All I use is a "light"....coat of Bohning "Seal-Tite" string wax on the string serving. I also keep the track/rail/deck clean and dry. As in wiping excess wax off of the track after it/if it starts to build up
The track is hard anodized, it's already a fairly slippery surface.
It's also a hard surface, so while some lubes may feel slippery at first, it'll wipe right off because of the hard dense anodized material.
I've got probably over 500 shots now thru my Fireforce, original string, serving per the care above.
My Stinger and Impact get the same care.
This is one thing that Darton did that most (some Hortons also) do not do...use a VERY light string to track load. This helps the string live seemingly for ever..
I will not use the "grease" put out by crossbow manufacturers as "lube". I don't trust it because I don't know how various weather temperatures will affect the performance of the bow. I will hunt with mine in Wisconsin in December and I suspect the "grease" will not perform the same way at minus 10 degrees farenheit as it does at 70.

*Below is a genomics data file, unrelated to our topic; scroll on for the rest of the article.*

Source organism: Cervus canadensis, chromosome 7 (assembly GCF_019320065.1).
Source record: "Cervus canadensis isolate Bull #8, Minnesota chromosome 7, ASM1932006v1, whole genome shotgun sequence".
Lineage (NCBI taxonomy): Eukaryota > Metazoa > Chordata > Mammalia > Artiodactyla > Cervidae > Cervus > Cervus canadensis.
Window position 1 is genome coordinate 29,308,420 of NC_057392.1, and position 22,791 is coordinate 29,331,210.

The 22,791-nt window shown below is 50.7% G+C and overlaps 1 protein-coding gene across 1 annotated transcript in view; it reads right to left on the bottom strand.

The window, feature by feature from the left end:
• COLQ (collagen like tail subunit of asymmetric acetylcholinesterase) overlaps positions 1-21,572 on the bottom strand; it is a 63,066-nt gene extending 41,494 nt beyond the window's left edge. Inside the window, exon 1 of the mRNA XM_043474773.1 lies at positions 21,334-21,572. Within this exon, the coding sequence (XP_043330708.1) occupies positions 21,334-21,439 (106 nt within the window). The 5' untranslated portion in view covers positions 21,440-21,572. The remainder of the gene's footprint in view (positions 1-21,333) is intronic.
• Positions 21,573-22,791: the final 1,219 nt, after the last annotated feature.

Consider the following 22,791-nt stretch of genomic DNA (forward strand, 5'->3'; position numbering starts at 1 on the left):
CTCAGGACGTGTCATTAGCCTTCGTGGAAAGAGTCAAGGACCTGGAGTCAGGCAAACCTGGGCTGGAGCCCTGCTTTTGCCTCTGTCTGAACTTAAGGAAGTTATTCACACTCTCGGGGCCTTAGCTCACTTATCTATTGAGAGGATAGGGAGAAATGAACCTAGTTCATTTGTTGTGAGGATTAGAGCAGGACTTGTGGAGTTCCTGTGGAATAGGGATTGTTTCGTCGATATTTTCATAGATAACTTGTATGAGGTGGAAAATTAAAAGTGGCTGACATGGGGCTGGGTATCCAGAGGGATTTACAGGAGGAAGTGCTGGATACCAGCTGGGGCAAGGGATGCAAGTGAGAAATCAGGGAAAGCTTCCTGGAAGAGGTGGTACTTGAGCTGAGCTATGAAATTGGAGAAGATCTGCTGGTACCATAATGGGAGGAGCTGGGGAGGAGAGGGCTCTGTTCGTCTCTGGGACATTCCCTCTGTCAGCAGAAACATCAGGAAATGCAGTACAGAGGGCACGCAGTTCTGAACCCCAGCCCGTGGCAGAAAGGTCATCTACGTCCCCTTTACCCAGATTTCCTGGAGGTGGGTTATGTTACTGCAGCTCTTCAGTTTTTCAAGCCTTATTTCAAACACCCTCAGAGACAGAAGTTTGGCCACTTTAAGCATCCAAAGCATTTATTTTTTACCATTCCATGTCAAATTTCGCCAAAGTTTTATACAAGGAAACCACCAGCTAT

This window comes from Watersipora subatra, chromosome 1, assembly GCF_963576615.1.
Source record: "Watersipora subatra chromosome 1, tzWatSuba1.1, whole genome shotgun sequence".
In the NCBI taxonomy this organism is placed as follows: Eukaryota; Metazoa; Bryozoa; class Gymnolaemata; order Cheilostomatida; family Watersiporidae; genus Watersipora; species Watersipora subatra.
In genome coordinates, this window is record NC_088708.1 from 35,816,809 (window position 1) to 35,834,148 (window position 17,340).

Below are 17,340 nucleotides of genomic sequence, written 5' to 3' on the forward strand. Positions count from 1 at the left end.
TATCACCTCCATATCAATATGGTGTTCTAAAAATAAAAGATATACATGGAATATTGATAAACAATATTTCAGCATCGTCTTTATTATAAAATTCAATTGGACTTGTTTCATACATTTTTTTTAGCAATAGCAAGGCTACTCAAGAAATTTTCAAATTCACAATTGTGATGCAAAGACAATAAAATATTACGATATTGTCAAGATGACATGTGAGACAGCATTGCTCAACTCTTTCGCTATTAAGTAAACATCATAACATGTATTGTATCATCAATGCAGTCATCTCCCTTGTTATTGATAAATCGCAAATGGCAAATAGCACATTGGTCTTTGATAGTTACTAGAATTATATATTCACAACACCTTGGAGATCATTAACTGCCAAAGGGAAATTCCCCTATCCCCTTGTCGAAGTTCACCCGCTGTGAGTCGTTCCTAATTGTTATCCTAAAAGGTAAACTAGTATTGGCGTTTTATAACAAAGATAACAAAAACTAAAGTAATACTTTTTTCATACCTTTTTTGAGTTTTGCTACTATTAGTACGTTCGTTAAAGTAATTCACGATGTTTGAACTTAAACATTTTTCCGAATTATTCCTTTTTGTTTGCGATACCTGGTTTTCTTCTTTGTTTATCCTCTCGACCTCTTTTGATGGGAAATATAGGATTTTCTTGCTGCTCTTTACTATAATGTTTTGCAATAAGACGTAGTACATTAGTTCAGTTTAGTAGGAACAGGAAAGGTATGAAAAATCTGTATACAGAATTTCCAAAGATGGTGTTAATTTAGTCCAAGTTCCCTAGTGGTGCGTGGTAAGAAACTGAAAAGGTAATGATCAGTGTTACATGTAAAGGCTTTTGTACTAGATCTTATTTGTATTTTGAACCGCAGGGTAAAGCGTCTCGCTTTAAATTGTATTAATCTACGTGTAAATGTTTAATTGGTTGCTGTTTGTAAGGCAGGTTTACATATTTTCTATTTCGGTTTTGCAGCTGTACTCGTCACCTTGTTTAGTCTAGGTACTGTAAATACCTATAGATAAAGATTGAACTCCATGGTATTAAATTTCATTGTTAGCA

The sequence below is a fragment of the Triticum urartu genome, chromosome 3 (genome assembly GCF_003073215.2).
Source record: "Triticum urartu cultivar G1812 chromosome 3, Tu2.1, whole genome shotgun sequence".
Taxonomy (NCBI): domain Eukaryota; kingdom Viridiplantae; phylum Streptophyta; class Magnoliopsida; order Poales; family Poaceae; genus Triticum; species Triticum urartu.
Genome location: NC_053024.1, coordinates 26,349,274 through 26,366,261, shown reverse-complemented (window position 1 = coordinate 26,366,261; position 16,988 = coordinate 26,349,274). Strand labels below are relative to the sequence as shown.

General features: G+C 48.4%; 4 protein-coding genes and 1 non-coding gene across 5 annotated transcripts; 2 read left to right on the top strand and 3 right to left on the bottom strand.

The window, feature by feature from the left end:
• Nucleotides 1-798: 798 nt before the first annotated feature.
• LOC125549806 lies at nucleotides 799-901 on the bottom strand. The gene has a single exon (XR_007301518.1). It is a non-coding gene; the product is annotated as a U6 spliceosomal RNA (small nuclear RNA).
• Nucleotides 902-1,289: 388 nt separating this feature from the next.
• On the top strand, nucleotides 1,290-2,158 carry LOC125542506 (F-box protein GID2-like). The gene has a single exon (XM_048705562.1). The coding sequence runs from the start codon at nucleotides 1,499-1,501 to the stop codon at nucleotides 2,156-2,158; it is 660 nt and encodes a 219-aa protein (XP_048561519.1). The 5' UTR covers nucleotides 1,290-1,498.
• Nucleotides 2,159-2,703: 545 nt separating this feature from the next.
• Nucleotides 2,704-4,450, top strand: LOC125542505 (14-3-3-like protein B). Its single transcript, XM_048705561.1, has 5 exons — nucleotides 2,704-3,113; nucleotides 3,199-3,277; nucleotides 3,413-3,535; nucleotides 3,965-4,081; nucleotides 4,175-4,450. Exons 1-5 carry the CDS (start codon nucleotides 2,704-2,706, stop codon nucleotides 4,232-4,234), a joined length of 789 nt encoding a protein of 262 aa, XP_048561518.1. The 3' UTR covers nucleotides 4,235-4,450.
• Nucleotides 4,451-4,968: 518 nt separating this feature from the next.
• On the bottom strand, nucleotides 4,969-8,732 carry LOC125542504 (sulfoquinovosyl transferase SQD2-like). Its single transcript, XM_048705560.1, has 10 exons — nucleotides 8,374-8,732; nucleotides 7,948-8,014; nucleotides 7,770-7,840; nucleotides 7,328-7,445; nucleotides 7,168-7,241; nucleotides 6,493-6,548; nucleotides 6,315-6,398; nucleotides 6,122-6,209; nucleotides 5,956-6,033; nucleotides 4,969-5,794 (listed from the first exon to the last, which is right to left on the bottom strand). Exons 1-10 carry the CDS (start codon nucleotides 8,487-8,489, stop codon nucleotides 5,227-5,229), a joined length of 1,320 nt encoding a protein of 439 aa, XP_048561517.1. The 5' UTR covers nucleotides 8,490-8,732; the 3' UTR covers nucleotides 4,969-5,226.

I have started to use Remington Gun Oil With Teflon. It is $2 for a small bottle at Cabela's and Gander (I buy the liquid and not the spray can form). I put some lube on a rag and run it up and down the rails of my bow. It leaves a very permanent slippery surface that does not seem to rub off with shooting.
DO NOT use that oil inside your gun barrels, however. Competition rifle shooters told me that the heat and pressure generated by bullets (if memory serves me correctly rifle barrels are proofed at 50,000 PSI) changes the consistency of the Teflon inside the barrel and permanently alters the barrel. This information is 15+ years old and may be outdated ... but I won't take a chance with my rifles.
Works great on my crossbows, however. Been using it for 5 years now.
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